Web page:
yoga beachWe did some simple resting poses and then some very basic breath-awareness exercises, followed by Savasana (Corpse Pose). I wasn’t thrilled. I wanted a workout, to get strong and stretched out. That’s what I had come for, that’s what I’d paid for—and instead, I was lying on the floor just breathing. This wasn’t for me! Luckily, my teacher taught pranayama the last week of every month, so it was easy to avoid. I just skipped class that week.

But my real luck lay in my teacher’s dogged persistence. Month after month, she kept teaching pranayama, and month after month I kept resisting it—though I did occasionally show up for class. I was just like the guy in Dr. Seuss’s Green Eggs and Ham. No matter how my teacher presented it, I kept on turning up my nose and saying, “I do not like this pran-a-yam. I do not like it, Sam-I-am.” And then one day something inside me suddenly clicked, and I changed my mind. During an agitated and confused time in my life, I glimpsed in pranayama practice the possibility of refuge. As I have slowly gone deeper into the practice over many years, that refuge has gone on opening inside me.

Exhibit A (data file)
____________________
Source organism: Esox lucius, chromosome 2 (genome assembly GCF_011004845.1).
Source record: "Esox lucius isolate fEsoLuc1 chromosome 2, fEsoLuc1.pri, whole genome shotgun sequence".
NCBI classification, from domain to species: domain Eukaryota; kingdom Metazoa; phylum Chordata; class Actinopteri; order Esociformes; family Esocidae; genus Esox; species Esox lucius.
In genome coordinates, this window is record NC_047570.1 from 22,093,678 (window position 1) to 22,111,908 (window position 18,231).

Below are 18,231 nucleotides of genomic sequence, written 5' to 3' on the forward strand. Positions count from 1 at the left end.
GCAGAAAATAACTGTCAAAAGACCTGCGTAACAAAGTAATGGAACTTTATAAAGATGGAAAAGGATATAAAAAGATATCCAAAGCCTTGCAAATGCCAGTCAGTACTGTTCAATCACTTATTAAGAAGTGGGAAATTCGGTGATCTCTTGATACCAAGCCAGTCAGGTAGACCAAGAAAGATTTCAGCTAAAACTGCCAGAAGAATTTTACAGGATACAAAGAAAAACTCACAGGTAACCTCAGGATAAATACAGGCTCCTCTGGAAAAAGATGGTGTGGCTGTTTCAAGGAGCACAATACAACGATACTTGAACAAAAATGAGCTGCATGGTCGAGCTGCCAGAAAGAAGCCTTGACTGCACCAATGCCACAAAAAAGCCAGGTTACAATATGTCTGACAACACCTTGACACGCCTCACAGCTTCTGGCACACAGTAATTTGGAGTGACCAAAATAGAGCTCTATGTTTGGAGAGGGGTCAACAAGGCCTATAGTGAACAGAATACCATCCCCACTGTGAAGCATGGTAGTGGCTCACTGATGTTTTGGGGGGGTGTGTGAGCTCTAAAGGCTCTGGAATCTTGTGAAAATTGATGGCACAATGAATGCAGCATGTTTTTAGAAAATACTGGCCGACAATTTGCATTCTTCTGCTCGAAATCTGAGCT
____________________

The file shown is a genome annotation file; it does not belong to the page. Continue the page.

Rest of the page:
Given my own experience, it’s easy for me to empathize with students who are not drawn to pranayama right away. These days, many people get started in yoga when they see a video or some photos in a magazine, or when a friend tells them of the physical fitness benefits. Most new students encounter the outward shapes of the yoga asanas first. For a long time, the inner workings of the asanas can remain unseen, mysterious, and maybe a bit intimidating to the novice yogi. Particularly, the notion of using the breath and the breath’s rhythmic internal energy—prana—may seem a little too esoteric to be relevant or useful.

Traditionally, though, the practice of pranayama—releasing and channeling the body’s stores of internal pranic energy—has been seen as the core of hatha yoga practice. Pranayama is meant to nurture a high level of bodily health and mental clarity, both of which are crucial steps on the path to self-knowledge and a wholesome, authentic life.  Continue reading